THREE men were arrested in London yesterday (August 19)  when detectives raided three properties following a scam in which vulnerable elderly people in the South West were conned out of almost £1million.

The arrests came with the help of Zephyr, the organised crime unit for the South West after a three month investigation.

More than 300 people were victims of the elaborate fraud but police believe there were many more victims who were too embarrassed by the scam to have reported incidents.

One individual handed over £40,000.

Around nine out of 10 people contacted were over the age of 60, and were duped out of various cash sums.

Three 18-year-old men were arrested after searches in separate properties in the Tower Hamlets area of East London.

DCI Will White of Zephyr said: “Monday’s arrests should provide some reassurance that we are working with colleagues in forces in the south west to tackle this despicable form of crime which preys in the main on the elderly and vulnerable.

“We hope it also sends a strong message that we will target those who prey on the elderly and vulnerable. We will find out who you are and come for you.

“It is possible that some victims may feel too embarrassed, ashamed or humiliated to come forward and report that they have been duped. We would like to hear from these people.

“The more we talk about this scam and the more people who are made aware of it, the less likely that they are to become victims.

“If you have elderly and vulnerable relatives, neighbours, colleagues and friends warn them to be vigilant and on their guard for telephone calls of this kind.”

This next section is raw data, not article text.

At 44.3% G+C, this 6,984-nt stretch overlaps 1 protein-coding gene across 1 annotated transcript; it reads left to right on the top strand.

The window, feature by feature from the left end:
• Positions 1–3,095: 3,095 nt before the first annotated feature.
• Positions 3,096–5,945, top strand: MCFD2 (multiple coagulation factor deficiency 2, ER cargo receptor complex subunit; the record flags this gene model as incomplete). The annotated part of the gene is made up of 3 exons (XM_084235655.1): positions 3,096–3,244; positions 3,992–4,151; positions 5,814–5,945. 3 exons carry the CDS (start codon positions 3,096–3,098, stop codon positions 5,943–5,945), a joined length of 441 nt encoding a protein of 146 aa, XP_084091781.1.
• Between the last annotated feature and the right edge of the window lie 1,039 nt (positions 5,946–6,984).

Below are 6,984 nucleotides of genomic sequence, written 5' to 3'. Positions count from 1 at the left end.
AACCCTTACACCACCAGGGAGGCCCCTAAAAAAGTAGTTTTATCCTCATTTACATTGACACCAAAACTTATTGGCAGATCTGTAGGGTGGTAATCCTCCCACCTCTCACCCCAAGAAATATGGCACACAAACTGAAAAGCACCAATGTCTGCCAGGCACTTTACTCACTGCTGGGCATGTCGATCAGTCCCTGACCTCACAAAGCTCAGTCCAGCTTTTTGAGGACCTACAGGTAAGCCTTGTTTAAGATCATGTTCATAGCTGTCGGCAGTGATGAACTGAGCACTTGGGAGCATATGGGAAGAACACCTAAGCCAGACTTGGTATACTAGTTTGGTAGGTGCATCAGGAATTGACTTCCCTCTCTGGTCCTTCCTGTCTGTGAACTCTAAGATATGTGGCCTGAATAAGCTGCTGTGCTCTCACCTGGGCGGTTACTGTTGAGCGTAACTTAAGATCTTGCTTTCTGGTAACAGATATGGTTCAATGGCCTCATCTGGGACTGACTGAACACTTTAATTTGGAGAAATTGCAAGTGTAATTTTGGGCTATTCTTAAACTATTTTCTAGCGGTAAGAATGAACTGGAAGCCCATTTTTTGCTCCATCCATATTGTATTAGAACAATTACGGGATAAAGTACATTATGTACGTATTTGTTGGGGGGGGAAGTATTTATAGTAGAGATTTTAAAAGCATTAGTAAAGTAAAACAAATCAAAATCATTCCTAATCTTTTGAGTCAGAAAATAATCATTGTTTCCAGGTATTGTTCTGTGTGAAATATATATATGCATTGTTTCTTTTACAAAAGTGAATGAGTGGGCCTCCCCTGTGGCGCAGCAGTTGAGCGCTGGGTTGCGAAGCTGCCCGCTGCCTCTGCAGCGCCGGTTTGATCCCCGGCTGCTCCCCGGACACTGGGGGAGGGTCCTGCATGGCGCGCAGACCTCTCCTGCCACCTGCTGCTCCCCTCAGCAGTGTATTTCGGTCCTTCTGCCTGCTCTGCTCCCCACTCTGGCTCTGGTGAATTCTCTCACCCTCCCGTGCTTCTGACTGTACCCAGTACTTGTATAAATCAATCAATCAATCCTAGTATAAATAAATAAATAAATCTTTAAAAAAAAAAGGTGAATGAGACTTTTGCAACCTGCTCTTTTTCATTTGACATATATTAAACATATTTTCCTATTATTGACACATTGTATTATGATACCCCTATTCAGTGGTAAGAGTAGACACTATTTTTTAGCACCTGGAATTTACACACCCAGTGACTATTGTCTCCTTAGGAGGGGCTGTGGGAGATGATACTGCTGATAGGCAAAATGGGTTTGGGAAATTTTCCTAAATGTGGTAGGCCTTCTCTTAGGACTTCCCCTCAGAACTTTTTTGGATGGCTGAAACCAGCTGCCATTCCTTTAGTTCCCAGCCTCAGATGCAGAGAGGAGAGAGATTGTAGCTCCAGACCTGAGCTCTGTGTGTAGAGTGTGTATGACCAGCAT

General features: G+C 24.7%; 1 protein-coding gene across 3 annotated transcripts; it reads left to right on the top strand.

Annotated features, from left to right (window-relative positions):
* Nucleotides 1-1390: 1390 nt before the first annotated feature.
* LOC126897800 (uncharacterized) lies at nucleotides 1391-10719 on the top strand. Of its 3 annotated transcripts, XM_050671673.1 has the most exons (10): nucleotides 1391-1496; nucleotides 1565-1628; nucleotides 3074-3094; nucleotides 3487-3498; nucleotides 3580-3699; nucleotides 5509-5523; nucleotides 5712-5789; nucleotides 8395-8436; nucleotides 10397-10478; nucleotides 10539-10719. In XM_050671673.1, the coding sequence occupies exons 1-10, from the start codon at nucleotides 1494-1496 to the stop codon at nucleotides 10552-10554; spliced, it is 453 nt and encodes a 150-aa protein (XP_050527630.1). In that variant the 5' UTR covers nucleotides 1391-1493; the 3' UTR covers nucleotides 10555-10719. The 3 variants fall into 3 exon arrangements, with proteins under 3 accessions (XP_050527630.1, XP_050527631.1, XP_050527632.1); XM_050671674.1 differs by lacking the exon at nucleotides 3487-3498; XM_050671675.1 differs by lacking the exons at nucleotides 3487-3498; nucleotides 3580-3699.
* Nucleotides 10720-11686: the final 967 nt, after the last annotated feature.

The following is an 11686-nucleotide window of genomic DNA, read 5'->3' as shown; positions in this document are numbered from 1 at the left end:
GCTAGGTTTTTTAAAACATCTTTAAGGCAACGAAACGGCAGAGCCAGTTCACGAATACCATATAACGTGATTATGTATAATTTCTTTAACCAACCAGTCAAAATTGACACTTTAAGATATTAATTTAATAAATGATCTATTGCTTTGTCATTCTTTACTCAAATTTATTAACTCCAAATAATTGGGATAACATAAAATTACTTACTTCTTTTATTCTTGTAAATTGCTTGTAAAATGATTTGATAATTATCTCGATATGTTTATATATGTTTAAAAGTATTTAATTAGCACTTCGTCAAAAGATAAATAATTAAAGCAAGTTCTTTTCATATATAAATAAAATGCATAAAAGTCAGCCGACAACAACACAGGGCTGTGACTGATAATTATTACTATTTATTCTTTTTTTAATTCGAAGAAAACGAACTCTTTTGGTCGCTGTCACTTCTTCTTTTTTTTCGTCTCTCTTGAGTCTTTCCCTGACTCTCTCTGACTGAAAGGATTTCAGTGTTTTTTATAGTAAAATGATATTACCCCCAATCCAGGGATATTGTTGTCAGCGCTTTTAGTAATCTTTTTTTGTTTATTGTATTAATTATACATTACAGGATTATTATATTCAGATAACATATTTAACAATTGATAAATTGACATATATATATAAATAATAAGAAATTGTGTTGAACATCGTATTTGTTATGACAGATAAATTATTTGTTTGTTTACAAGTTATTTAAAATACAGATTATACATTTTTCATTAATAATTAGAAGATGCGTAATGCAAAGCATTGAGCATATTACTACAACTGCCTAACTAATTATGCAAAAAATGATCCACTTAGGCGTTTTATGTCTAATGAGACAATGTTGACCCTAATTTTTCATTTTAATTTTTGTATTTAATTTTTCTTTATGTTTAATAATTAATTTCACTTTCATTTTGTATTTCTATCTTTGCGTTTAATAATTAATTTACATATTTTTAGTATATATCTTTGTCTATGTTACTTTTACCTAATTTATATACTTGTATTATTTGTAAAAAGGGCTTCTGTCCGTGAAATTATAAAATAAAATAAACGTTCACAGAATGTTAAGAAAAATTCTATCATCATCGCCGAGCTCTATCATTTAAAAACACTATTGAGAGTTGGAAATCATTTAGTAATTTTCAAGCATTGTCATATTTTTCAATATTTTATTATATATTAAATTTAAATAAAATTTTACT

Police are appealing to relatives and friends of the elderly and vulnerable, taxi companies and drivers and banks and other financial institutions to help prevent the crimes.

The perpetrators contact potential victims – who are normally elderly - by telephone, pretending to be a police officer.

They are then encouraged to withdraw large sums of cash, which they are then asked to send to London by taxi or a courier, or by electronic transfer of large amounts to a fraudulent bank account.

The culprit claims the money is potential evidence for an investigation and that it is needed so it can be forensically examined.

Another scam involves someone claiming to be a London-based police officer, who informs the victim that two people have been arrested in the capital.

When arrested they had in their possession, bank cards which contained details of the victim.

The victim is asked to call the bogus officer and is given a false collar number and telephone number But the phone is not replaced and callers believe they are calling a police officer.

Victims are then encouraged to provide private banking details or withdraw cash. DCI White added: “The police and the banks will never ask you for banking details or PIN numbers on the phone.

"Similarly, they would never send a so-called ‘courier’ to collect bank cards or money.

“In previous incidents the victims did the right thing when they became suspicious of callers.

“They hung up the phone and called the police.

“They waited until they could hear a dialling tone or used a different phone to call us, ensuring that the scammers weren’t still connected to the line.